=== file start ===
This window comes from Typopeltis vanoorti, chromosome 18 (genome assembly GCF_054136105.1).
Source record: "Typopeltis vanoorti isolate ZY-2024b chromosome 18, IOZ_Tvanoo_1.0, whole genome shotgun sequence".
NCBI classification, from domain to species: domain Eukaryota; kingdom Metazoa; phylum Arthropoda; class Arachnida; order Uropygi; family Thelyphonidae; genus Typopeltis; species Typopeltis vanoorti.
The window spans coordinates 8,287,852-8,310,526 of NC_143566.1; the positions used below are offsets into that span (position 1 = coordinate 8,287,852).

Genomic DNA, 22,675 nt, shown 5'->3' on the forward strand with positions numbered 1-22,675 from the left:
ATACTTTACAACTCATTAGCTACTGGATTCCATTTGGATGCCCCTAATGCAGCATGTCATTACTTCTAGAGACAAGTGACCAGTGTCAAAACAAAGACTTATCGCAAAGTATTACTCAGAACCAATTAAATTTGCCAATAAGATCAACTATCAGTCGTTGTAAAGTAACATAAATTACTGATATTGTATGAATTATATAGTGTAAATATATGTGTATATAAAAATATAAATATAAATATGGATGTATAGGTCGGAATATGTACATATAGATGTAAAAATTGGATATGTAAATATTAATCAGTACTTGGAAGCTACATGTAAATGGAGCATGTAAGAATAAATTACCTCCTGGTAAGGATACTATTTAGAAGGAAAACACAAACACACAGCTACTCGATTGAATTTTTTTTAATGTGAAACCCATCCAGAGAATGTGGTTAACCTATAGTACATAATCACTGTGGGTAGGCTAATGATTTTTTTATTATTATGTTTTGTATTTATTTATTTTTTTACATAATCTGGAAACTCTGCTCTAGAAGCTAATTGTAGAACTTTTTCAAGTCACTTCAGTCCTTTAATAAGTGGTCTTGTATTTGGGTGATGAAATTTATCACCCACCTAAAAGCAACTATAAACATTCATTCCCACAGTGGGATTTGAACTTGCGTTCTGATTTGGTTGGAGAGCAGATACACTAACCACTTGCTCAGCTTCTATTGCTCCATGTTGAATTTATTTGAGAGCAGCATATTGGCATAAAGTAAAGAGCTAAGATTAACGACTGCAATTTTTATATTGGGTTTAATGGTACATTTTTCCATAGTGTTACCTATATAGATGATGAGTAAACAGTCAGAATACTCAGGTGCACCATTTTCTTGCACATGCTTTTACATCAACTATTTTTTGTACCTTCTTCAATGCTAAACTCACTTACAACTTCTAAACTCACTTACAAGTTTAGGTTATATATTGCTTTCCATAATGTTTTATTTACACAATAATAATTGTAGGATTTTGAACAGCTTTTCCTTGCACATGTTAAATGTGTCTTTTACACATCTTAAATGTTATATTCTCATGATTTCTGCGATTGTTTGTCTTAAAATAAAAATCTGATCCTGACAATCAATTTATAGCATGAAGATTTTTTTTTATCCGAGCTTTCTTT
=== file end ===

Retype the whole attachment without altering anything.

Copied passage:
This window comes from Typopeltis vanoorti, chromosome 18 (genome assembly GCF_054136105.1).
Source record: "Typopeltis vanoorti isolate ZY-2024b chromosome 18, IOZ_Tvanoo_1.0, whole genome shotgun sequence".
NCBI classification, from domain to species: domain Eukaryota; kingdom Metazoa; phylum Arthropoda; class Arachnida; order Uropygi; family Thelyphonidae; genus Typopeltis; species Typopeltis vanoorti.
The window spans coordinates 8,287,852-8,310,526 of NC_143566.1; the positions used below are offsets into that span (position 1 = coordinate 8,287,852).

Genomic DNA, 22,675 nt, shown 5'->3' on the forward strand with positions numbered 1-22,675 from the left:
ATACTTTACAACTCATTAGCTACTGGATTCCATTTGGATGCCCCTAATGCAGCATGTCATTACTTCTAGAGACAAGTGACCAGTGTCAAAACAAAGACTTATCGCAAAGTATTACTCAGAACCAATTAAATTTGCCAATAAGATCAACTATCAGTCGTTGTAAAGTAACATAAATTACTGATATTGTATGAATTATATAGTGTAAATATATGTGTATATAAAAATATAAATATAAATATGGATGTATAGGTCGGAATATGTACATATAGATGTAAAAATTGGATATGTAAATATTAATCAGTACTTGGAAGCTACATGTAAATGGAGCATGTAAGAATAAATTACCTCCTGGTAAGGATACTATTTAGAAGGAAAACACAAACACACAGCTACTCGATTGAATTTTTTTTAATGTGAAACCCATCCAGAGAATGTGGTTAACCTATAGTACATAATCACTGTGGGTAGGCTAATGATTTTTTTATTATTATGTTTTGTATTTATTTATTTTTTTACATAATCTGGAAACTCTGCTCTAGAAGCTAATTGTAGAACTTTTTCAAGTCACTTCAGTCCTTTAATAAGTGGTCTTGTATTTGGGTGATGAAATTTATCACCCACCTAAAAGCAACTATAAACATTCATTCCCACAGTGGGATTTGAACTTGCGTTCTGATTTGGTTGGAGAGCAGATACACTAACCACTTGCTCAGCTTCTATTGCTCCATGTTGAATTTATTTGAGAGCAGCATATTGGCATAAAGTAAAGAGCTAAGATTAACGACTGCAATTTTTATATTGGGTTTAATGGTACATTTTTCCATAGTGTTACCTATATAGATGATGAGTAAACAGTCAGAATACTCAGGTGCACCATTTTCTTGCACATGCTTTTACATCAACTATTTTTTGTACCTTCTTCAATGCTAAACTCACTTACAACTTCTAAACTCACTTACAAGTTTAGGTTATATATTGCTTTCCATAATGTTTTATTTACACAATAATAATTGTAGGATTTTGAACAGCTTTTCCTTGCACATGTTAAATGTGTCTTTTACACATCTTAAATGTTATATTCTCATGATTTCTGCGATTGTTTGTCTTAAAATAAAAATCTGATCCTGACAATCAATTTATAGCATGAAGATTTTTTTTTATCCGAGCTTTCTTT